Dmitry Medvedev attended the summit and gave a news conference for Russian journalists.
The East Asia Summit was established in 2005 for strategic dialogue between the Asia-Pacific leaders on security and economic growth. Meetings in this format take place annually in conjunction with the top-level events of the Association of Southeast Asian Nations (ASEAN).
Eighteen states currently participate in the East Asia Summit: the 10 ASEAN countries and their dialogue partners (Australia, China, India, Japan, New Zealand, Russia, South Korea and the United States).
The mission statement of the 14th East Asia Summit is “Partnership for sustainable
development.” The summit agenda includes strategic planning for the
Asia-Pacific Region and advancing practical collaboration in such priority
areas as finance, energy, environmental protection, emergency response,
healthcare, education, regional interconnectedness, maritime cooperation and
– Statement on Combating the Spread of Illicit Drugs;
– Statement on Cooperation to Combat Transnational Crime;
– Statement on Partnership for Sustainability.
Excerpts from the transcript:
Dmitry Medvedev: Hello everyone! I would like to wish a happy National Unity Day to those of you who are in Thailand and, of course, all our citizens.
Question: Mr Prime Minister, TASS agency.
For the past several days, you have been working at various international summits – first, the SCO meeting, now the East Asia Summit. Perhaps you could give us a summary of the outcome and highlight the most important decisions? Overall, in your opinion, how relevant is this format, and does it often bring about momentous decisions? Because we all witnessed how, due to a domestic conflict in Chile, the APEC Leaders’ Summit was cancelled – apparently, with no terrible consequences.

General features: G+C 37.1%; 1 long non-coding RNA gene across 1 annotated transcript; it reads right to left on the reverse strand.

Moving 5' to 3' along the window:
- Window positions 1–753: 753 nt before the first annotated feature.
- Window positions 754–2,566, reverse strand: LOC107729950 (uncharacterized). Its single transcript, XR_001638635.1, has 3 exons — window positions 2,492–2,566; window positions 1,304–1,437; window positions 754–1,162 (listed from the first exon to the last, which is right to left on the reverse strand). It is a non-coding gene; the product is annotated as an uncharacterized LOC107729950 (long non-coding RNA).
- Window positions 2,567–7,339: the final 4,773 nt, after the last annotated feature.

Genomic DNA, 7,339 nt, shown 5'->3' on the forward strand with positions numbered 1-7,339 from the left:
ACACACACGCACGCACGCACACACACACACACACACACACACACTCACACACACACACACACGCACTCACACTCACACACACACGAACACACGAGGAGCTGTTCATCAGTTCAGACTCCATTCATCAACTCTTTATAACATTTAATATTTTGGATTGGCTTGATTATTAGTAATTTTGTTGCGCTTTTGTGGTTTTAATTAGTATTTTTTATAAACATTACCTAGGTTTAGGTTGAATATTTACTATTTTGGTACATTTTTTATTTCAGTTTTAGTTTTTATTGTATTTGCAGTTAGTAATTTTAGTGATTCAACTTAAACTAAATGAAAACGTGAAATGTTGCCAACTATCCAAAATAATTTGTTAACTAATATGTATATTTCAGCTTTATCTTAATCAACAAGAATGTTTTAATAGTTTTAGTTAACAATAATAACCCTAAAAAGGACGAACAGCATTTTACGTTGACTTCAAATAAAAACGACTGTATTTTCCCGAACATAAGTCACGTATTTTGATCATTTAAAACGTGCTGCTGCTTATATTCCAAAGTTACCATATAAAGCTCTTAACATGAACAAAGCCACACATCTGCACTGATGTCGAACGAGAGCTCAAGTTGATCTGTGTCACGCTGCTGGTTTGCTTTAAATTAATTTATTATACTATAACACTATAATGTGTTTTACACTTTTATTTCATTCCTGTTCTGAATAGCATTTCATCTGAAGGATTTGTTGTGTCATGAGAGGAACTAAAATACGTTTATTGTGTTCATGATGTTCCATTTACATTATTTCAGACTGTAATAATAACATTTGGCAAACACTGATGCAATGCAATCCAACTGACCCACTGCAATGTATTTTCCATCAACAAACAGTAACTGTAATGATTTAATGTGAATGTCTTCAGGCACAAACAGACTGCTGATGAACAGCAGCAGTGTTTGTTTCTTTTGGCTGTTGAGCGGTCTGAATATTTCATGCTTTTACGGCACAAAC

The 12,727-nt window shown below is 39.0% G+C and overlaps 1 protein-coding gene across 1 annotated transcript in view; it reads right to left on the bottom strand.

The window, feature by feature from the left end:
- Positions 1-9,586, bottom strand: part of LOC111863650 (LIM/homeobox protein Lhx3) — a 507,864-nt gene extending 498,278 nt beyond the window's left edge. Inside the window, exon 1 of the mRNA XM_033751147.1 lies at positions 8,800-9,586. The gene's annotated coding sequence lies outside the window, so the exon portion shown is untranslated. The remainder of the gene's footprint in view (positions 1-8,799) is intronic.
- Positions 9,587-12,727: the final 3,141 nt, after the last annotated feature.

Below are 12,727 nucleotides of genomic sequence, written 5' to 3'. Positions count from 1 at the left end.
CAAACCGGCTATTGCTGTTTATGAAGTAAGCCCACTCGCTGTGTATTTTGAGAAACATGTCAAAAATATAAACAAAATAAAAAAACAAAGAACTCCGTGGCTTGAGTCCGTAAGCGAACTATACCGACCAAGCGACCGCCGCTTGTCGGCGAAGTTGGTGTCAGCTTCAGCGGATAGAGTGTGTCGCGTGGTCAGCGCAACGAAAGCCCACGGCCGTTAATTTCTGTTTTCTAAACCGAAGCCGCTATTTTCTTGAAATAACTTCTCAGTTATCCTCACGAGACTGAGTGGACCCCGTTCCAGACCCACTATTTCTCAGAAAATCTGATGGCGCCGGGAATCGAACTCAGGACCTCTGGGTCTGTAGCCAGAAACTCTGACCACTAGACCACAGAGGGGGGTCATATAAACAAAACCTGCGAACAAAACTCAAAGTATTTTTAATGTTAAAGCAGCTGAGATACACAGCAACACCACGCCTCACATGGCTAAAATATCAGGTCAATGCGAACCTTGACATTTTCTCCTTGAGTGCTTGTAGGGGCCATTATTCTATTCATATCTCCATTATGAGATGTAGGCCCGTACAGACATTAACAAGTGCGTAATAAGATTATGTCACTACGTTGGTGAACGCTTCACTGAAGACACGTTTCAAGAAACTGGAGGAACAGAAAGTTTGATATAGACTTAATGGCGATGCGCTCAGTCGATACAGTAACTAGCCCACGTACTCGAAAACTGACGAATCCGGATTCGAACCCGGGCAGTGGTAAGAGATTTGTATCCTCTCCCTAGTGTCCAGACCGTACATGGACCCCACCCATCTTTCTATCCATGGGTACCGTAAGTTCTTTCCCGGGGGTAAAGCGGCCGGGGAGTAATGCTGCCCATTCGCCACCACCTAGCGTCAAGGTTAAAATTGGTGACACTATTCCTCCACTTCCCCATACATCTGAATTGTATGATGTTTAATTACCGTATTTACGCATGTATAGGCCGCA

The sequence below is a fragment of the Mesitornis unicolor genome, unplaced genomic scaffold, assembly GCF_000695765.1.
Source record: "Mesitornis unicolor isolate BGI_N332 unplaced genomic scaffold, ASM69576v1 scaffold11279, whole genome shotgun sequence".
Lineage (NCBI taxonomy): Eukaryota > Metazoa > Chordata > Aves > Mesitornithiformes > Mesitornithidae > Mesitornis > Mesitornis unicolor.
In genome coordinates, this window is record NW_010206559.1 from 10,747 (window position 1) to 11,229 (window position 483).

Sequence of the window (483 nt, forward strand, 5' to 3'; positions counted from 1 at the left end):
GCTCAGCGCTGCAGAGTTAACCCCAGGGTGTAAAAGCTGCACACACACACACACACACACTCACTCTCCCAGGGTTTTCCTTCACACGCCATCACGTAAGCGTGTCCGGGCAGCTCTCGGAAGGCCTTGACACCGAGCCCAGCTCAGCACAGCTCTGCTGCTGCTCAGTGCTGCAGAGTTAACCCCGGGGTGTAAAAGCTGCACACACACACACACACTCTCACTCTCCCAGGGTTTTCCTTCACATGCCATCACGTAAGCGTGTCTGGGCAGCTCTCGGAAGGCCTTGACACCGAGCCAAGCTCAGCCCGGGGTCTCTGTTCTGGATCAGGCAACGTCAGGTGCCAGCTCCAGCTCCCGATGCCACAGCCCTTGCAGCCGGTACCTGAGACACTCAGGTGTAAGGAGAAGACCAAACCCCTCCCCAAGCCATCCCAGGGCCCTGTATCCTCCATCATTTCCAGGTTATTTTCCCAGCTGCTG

Dmitry Medvedev: Of course, cancelling a summit is not a global disaster. But if you are interested in my opinion, summits and meetings at the level of heads of state and government are beneficial because they allow us to solve a variety of issues through direct communication. These are issues that concern a large number of states – multilateral and bilateral issues.
mentioned two events which I attended. First there was the Heads of Government Council
Meeting of the Shanghai Cooperation Organisation in Tashkent. The SCO has existed
for quite a long time. It was established in 2001, and I remember those events
in Shanghai very well. Since then, the Organisation has made significant
progress and is now helping to resolve security and economic issues as well as
various humanitarian issues. We had an opportunity to exchange opinions on
further developing the Organisation itself. I had meetings with my colleagues
and partners, the President of Uzbekistan and Premier of the State Council of
the People’s Republic of China Li Keqiang.
I talked with all the leaders on the sidelines. It always helps to compare notes. Even you meet someone often, there is nothing like personal contact. This is also true of the East Asia Summit which is a continuation of ASEAN events. It has a special atmosphere since it is attended by leaders of the states of the East Asian community, the Asia Pacific Region – the Russian Federation is included in this too, obviously – and we discuss the most urgent issues.
Various subjects were discussed at the event, which just ended, including issues of economic cooperation, various economic problems, issues of energy, food, climate cooperation and responses to the serious challenges of climate change. And also different conflicts, which is also very important since a conflict usually affects several countries, and they normally communicate in a bilateral dialogue format, that is, bilateral communication, whereas here one can express a position in the presence of everyone, and it will be heard by the heads of state or government. This makes it possible to move the most complicated issues along in a civilised way. For example, a complicated issue (this does not concern our country, but it does concern many ASEAN members) like delimitation in the South China Sea.